This is part two of a series of posts marking the one year anniversary of the rapid fire adoption story of our twins. You can read part one here.
I didn’t waste any time on the drive to the airport that afternoon, but I don’t think I broke the speed limit either. The year before, on the way to Family Court to finalize our first adoption (another baby girl, Zoe), I’d been pulled over for speeding. The officer was not impressed with our destination and for a minute, I thought we’d be late for court. I didn’t want to miss a plane today.
Standing in line to board, my phone rang. It was our friend, Dwayne. He’d heard through the grapevine that we were running off to adopt twin girls and called to confirm it.
“Yes, we’re trying to….” I told him.
“That’s great! What race are they?” He asked.
Dead silence on my end. I had to admit that I had no idea. They could have been just about any color of the rainbow. It had never occurred to us to ask…not that it would have mattered.
Before boarding, I reached for my Blackberry to fire off a message.
Looking back on that tweet, I notice that I couldn’t even bring myself to say ‘our twin girls…’. I think a natural defense mechanism was in place. Once I called them mine…it upped the ante considerably. Still, we were doing what I’d heard. Go get them.
We were too excited to sleep on the flight – even knowing that if all went well, we wouldn’t be sleeping through the night any time soon. We had a brief layover in Dallas, where we worked the phones, talking with friends, the hospital, the birth mom’s brother in law and sister, and our lawyer, who assured us that there would be a stack of paperwork for us at the hotel when we arrived. Shortly, we were aboard another flight for New Orleans.
The twins and their birth mom were not in New Orleans. They were in Pensacola, Florida…but when you decided on the spur of the moment to fly out of Kansas City, Missouri, you often have to agree to go where ever the plane will take you. New Orleans was as close as we could get that late in the afternoon.
Landing at 10pm, we rushed to our waiting rental car and pointed it east. We took turns driving the 200 miles, too exhausted to be alert and too jazzed to sleep. No late night road trip would be complete without road food. I twittered the details…
One of us would drive while the other would exchange emails with the birth mom’s sister who lived on the east coast. Slowly, a picture began to form.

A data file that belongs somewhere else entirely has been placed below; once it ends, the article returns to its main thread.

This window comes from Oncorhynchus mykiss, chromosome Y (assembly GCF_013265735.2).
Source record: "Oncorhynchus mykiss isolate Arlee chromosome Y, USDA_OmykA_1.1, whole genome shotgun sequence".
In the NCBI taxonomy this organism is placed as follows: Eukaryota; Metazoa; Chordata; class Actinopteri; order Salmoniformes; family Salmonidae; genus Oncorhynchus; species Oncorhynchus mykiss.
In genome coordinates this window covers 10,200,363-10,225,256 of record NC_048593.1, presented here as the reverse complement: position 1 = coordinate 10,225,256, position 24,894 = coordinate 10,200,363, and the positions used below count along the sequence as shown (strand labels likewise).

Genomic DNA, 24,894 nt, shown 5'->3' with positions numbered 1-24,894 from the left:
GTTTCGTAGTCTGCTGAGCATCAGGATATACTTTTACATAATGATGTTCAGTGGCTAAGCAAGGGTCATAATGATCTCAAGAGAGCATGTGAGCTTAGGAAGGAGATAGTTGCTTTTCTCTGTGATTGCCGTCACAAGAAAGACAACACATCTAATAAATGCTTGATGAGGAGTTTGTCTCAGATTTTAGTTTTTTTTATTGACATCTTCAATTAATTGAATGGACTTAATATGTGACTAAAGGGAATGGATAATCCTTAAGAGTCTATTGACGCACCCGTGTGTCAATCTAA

- The girls were in fact, of mixed race. The birth mom was half Japanese, half Thai. If I remember right, the sister was not sure of the father’s race.
- The birth mom had a troubled life. She’d given birth to a son the year before and also placed him up for adoption. He was with a military family on the west coast.
- We should expect that she might be a little erratic. She was very smart but very, very troubled.
Those tidbits made up more than we knew when we left Kansas City, so with our new information, we dragged into a Pensacola, Florida hotel about 3am. As promised, we found a stack of paperwork two inches thick waiting for us at the front desk, and a desk clerk wondering who in the heck we really were. Who checks into a hotel at 3am to a stack of paper that would choke a fax machine, looking as if they’d just completed some sort of bizarre triathlon consisting of legal maneuvering, two plane rides and a late night road race?
We found our room, flipped through the paperwork, set an alarm for four hours later and collapsed on the bed, just over twenty hours into this adventure.
At 8am, we would meet the birth mother of the twins and she would decide if she felt right about this. The last thing I remember before drifting off to sleep was thinking that somewhere in this town, twin girls lay in a hospital nursery, and we had a shot at changing their life.
I prayed they would sleep as well as I was going to.
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